Little-known outside of economics text books, just-in-time production has had countless affects on the modern urban landscape.
Just-In-Time (JIT) supply chains have left an indelible mark on the modern city. Developed by car manufacturer Toyota in the 1960s and 1970s, JIT’s essential aim is to cut costs by reducing the amount of goods and materials a firm holds in stock and increasing the speed with which these goods and materials are transported, housed, processed and consumed.
Even from its origins, JIT was a distinctly spatial phenomenon. Japan suffers from a lack of land and natural resources. As a result, the country has long been forced to adopt a “lean” approach to manufacturing, involving smaller factories holding fewer goods and an efficient transport infrastructure to keep up a steady supply of new materials. Building on this pre-existing situation, managers at Toyota, also recognised the need to minimise waste by imposing greater discipline on the production line, ensuring smooth handling of materials and fewer mistakes.
The rise of the container
Just-in-time’s development went hand-in-hand with another innovation in global trade: containerisation. Now almost completely ubiquitous as a method of goods transport, containers were first widely adopted in the 1970s and, with the increasing standardisation of container units, it became possible to carry much larger quantities of goods on ever larger container ships, thus making it easier for a company to orient their supply chains to the just-in-time approach, since they could be more confident of a steady supply of goods.
Together JIT and containerisation brought about the decline of the inner-city warehouse as a building for storing goods. This set in train a rapid emptying of warehouse districts in major cities across the world, with the warehouses either being flattened and the land redeveloped – as happened in the development of a financial district in Canary Wharf from the 1980s and in the waterside redevelopment around Baltimore’s Inner Harbour in the 2000s – or converted – as happened in Manhattan’s Meat Packing district and in the London Borough of Hackney. Either way, property developers are indebted to JIT for the space it created in the inner city.
Farewell to the seedy docks
The shift away from inner city docks also made way for the emergence of new ports in smaller towns and on the edge of cities. In the UK for instance, as the London and Edinburgh docks declined, ports like Felixstowe and Grimsby emerged in their place to become, respectively, the largest container and cargo ports in the country. Unlike the former historic ports, these towns remain relatively unknown beyond their immediate regions, they also lack the reputation for seediness that the London and Edinburgh docks once enjoyed. This is partly because it used to be much easier to rob a boat’s cargo and because there were more dockers who were more embedded in the city. Smuggling still occurs in these new ports, but it happens in a much more clinical fashion (as illustrated in the brilliant second season of The Wire).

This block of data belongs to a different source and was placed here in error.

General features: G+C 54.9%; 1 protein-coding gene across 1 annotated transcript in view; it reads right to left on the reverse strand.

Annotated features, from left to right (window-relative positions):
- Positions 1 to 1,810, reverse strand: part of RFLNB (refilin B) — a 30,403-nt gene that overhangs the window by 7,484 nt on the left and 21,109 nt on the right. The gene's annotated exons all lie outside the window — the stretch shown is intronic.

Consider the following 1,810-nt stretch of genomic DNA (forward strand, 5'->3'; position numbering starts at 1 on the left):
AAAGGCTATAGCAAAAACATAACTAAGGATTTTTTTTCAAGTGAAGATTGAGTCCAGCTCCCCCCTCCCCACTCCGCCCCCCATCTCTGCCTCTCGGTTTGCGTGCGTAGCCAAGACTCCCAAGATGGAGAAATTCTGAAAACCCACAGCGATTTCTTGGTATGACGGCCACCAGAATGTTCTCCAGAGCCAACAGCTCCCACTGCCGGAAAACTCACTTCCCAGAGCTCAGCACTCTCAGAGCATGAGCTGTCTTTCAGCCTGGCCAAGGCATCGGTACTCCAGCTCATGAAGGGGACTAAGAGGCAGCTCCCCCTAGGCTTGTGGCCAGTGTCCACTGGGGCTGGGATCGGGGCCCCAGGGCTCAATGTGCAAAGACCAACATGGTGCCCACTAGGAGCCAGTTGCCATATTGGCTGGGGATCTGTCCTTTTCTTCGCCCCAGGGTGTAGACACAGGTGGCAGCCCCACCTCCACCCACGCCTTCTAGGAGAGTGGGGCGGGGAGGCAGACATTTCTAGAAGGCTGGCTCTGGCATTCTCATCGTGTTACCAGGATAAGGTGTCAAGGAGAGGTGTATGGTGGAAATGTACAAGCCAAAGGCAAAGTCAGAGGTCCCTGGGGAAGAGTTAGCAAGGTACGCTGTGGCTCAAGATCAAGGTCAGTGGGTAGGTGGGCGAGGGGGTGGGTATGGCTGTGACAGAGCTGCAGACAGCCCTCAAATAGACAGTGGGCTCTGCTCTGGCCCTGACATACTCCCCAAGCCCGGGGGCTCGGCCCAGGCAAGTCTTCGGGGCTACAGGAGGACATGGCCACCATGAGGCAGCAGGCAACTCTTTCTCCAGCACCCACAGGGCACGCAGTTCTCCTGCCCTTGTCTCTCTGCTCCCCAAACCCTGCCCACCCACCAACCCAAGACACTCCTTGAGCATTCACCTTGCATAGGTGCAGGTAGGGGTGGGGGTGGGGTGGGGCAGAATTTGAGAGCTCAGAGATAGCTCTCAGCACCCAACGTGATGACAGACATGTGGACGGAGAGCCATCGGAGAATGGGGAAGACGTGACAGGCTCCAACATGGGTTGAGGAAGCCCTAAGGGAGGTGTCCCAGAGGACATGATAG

Along with inner city seediness, JIT also helped bring about the death of main street, since the approach mainly benefits big companies that can manage large supply chains. Massive supermarket chains such as Walmart can source cheap goods from all over the world at prices that the small-town store and the medium-sized factory simply cannot compete with. This particular shift has delivered some big benefits to ordinary people, most notably that consumer products have become much cheaper than they used to be, enabling more people to afford both the necessities and luxuries of life. However, the jobs needed to have the money to buy these products have declined thanks to containerisation and JIT encouraging companies to take the work process to other parts of the world, a move which has had disastrous results for the middle class in major developed economies.
A Landscape in JIT’s image
One last thing (although there’s much more to talk about), JIT’s demand for an ever faster and smoother flow of goods has led to a huge reconfiguring of the landscape. Land reclamation and river dredging around major ports, expansion of high-speed rail and motorway networks, and a massive proliferation of so-called fulfilment centres on the urban periphery, are just a few of the major ways that this reconfiguration has impacted the physical geography of countries across the world.
Thanks to JIT, the global economy is now deeply connected. While it may seem impressive in its scope, this connectivity is very precarious. Most cities now have only enough food and medical supplies to last them a few days and are faced with the constant threat of ever-present bottlenecks and chokepoints. Looked at this way, just-in-time has probably gone too far and penetrated too deeply into every aspect of our lives. But can it even be stopped?